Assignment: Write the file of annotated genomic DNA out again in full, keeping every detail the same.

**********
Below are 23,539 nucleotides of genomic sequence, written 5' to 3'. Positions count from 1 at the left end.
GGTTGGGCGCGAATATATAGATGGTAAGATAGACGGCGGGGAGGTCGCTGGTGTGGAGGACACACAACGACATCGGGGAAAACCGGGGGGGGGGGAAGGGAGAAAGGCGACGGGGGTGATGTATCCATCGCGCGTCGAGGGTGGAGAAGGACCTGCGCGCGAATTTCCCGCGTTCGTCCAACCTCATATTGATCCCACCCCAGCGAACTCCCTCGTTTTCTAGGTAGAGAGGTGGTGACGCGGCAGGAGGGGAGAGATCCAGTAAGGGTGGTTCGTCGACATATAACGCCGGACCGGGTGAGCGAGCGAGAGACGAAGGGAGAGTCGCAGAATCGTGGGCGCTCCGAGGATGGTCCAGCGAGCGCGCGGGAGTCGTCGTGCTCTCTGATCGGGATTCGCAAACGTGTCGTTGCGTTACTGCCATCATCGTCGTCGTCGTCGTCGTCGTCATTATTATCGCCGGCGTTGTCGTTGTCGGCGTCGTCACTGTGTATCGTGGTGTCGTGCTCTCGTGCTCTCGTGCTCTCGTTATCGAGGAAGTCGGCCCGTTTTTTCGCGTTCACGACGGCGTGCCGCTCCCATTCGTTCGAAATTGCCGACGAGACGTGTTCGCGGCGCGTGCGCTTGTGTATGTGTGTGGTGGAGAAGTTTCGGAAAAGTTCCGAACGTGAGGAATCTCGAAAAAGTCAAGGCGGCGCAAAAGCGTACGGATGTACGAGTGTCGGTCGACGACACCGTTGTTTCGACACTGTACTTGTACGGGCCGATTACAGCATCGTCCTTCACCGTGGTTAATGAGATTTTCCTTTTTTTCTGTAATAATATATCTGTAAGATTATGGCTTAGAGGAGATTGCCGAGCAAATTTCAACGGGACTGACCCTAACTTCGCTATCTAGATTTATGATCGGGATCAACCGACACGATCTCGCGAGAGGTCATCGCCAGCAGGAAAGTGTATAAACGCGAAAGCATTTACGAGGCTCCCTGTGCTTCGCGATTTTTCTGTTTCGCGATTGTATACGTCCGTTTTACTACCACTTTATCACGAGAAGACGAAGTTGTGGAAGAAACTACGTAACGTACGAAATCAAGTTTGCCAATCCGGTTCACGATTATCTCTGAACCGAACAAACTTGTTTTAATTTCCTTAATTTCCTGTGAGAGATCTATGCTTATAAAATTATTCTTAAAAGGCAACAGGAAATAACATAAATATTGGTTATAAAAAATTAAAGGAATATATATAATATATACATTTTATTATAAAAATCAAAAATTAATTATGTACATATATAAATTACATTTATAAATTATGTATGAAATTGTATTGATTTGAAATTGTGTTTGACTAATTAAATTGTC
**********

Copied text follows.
Below are 23,539 nucleotides of genomic sequence, written 5' to 3'. Positions count from 1 at the left end.
GGTTGGGCGCGAATATATAGATGGTAAGATAGACGGCGGGGAGGTCGCTGGTGTGGAGGACACACAACGACATCGGGGAAAACCGGGGGGGGGGGAAGGGAGAAAGGCGACGGGGGTGATGTATCCATCGCGCGTCGAGGGTGGAGAAGGACCTGCGCGCGAATTTCCCGCGTTCGTCCAACCTCATATTGATCCCACCCCAGCGAACTCCCTCGTTTTCTAGGTAGAGAGGTGGTGACGCGGCAGGAGGGGAGAGATCCAGTAAGGGTGGTTCGTCGACATATAACGCCGGACCGGGTGAGCGAGCGAGAGACGAAGGGAGAGTCGCAGAATCGTGGGCGCTCCGAGGATGGTCCAGCGAGCGCGCGGGAGTCGTCGTGCTCTCTGATCGGGATTCGCAAACGTGTCGTTGCGTTACTGCCATCATCGTCGTCGTCGTCGTCGTCGTCATTATTATCGCCGGCGTTGTCGTTGTCGGCGTCGTCACTGTGTATCGTGGTGTCGTGCTCTCGTGCTCTCGTGCTCTCGTTATCGAGGAAGTCGGCCCGTTTTTTCGCGTTCACGACGGCGTGCCGCTCCCATTCGTTCGAAATTGCCGACGAGACGTGTTCGCGGCGCGTGCGCTTGTGTATGTGTGTGGTGGAGAAGTTTCGGAAAAGTTCCGAACGTGAGGAATCTCGAAAAAGTCAAGGCGGCGCAAAAGCGTACGGATGTACGAGTGTCGGTCGACGACACCGTTGTTTCGACACTGTACTTGTACGGGCCGATTACAGCATCGTCCTTCACCGTGGTTAATGAGATTTTCCTTTTTTTCTGTAATAATATATCTGTAAGATTATGGCTTAGAGGAGATTGCCGAGCAAATTTCAACGGGACTGACCCTAACTTCGCTATCTAGATTTATGATCGGGATCAACCGACACGATCTCGCGAGAGGTCATCGCCAGCAGGAAAGTGTATAAACGCGAAAGCATTTACGAGGCTCCCTGTGCTTCGCGATTTTTCTGTTTCGCGATTGTATACGTCCGTTTTACTACCACTTTATCACGAGAAGACGAAGTTGTGGAAGAAACTACGTAACGTACGAAATCAAGTTTGCCAATCCGGTTCACGATTATCTCTGAACCGAACAAACTTGTTTTAATTTCCTTAATTTCCTGTGAGAGATCTATGCTTATAAAATTATTCTTAAAAGGCAACAGGAAATAACATAAATATTGGTTATAAAAAATTAAAGGAATATATATAATATATACATTTTATTATAAAAATCAAAAATTAATTATGTACATATATAAATTACATTTATAAATTATGTATGAAATTGTATTGATTTGAAATTGTGTTTGACTAATTAAATTGTC